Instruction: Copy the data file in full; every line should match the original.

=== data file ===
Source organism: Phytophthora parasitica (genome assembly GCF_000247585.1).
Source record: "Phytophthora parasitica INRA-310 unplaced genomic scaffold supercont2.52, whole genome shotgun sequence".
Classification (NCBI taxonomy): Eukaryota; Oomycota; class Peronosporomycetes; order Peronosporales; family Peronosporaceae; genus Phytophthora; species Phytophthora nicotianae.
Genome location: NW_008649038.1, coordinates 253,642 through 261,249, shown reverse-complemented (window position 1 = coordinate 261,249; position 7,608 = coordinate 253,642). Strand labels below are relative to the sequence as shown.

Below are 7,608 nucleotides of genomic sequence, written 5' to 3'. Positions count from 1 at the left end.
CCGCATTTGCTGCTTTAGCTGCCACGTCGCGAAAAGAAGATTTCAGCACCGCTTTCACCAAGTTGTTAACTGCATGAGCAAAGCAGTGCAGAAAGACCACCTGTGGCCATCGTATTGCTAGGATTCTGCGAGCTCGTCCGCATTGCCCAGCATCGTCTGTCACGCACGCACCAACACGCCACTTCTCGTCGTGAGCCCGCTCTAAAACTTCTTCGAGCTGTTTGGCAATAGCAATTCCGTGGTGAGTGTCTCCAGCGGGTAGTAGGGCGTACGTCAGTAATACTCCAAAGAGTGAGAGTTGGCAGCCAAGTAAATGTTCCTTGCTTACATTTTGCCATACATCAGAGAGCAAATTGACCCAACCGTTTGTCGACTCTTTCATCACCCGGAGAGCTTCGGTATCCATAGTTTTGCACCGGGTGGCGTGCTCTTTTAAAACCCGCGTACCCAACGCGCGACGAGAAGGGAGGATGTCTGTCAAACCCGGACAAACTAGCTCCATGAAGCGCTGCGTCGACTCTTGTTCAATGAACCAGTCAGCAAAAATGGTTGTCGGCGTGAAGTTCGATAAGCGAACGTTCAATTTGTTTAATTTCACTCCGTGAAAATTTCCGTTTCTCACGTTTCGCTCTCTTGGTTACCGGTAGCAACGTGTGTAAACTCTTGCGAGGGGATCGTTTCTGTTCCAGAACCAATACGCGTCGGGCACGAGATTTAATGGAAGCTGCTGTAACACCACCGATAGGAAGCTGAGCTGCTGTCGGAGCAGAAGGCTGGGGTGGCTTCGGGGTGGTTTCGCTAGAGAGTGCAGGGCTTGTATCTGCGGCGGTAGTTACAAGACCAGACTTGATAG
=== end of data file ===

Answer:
Source organism: Phytophthora parasitica (genome assembly GCF_000247585.1).
Source record: "Phytophthora parasitica INRA-310 unplaced genomic scaffold supercont2.52, whole genome shotgun sequence".
Classification (NCBI taxonomy): Eukaryota; Oomycota; class Peronosporomycetes; order Peronosporales; family Peronosporaceae; genus Phytophthora; species Phytophthora nicotianae.
Genome location: NW_008649038.1, coordinates 253,642 through 261,249, shown reverse-complemented (window position 1 = coordinate 261,249; position 7,608 = coordinate 253,642). Strand labels below are relative to the sequence as shown.

Below are 7,608 nucleotides of genomic sequence, written 5' to 3'. Positions count from 1 at the left end.
CCGCATTTGCTGCTTTAGCTGCCACGTCGCGAAAAGAAGATTTCAGCACCGCTTTCACCAAGTTGTTAACTGCATGAGCAAAGCAGTGCAGAAAGACCACCTGTGGCCATCGTATTGCTAGGATTCTGCGAGCTCGTCCGCATTGCCCAGCATCGTCTGTCACGCACGCACCAACACGCCACTTCTCGTCGTGAGCCCGCTCTAAAACTTCTTCGAGCTGTTTGGCAATAGCAATTCCGTGGTGAGTGTCTCCAGCGGGTAGTAGGGCGTACGTCAGTAATACTCCAAAGAGTGAGAGTTGGCAGCCAAGTAAATGTTCCTTGCTTACATTTTGCCATACATCAGAGAGCAAATTGACCCAACCGTTTGTCGACTCTTTCATCACCCGGAGAGCTTCGGTATCCATAGTTTTGCACCGGGTGGCGTGCTCTTTTAAAACCCGCGTACCCAACGCGCGACGAGAAGGGAGGATGTCTGTCAAACCCGGACAAACTAGCTCCATGAAGCGCTGCGTCGACTCTTGTTCAATGAACCAGTCAGCAAAAATGGTTGTCGGCGTGAAGTTCGATAAGCGAACGTTCAATTTGTTTAATTTCACTCCGTGAAAATTTCCGTTTCTCACGTTTCGCTCTCTTGGTTACCGGTAGCAACGTGTGTAAACTCTTGCGAGGGGATCGTTTCTGTTCCAGAACCAATACGCGTCGGGCACGAGATTTAATGGAAGCTGCTGTAACACCACCGATAGGAAGCTGAGCTGCTGTCGGAGCAGAAGGCTGGGGTGGCTTCGGGGTGGTTTCGCTAGAGAGTGCAGGGCTTGTATCTGCGGCGGTAGTTACAAGACCAGACTTGATAG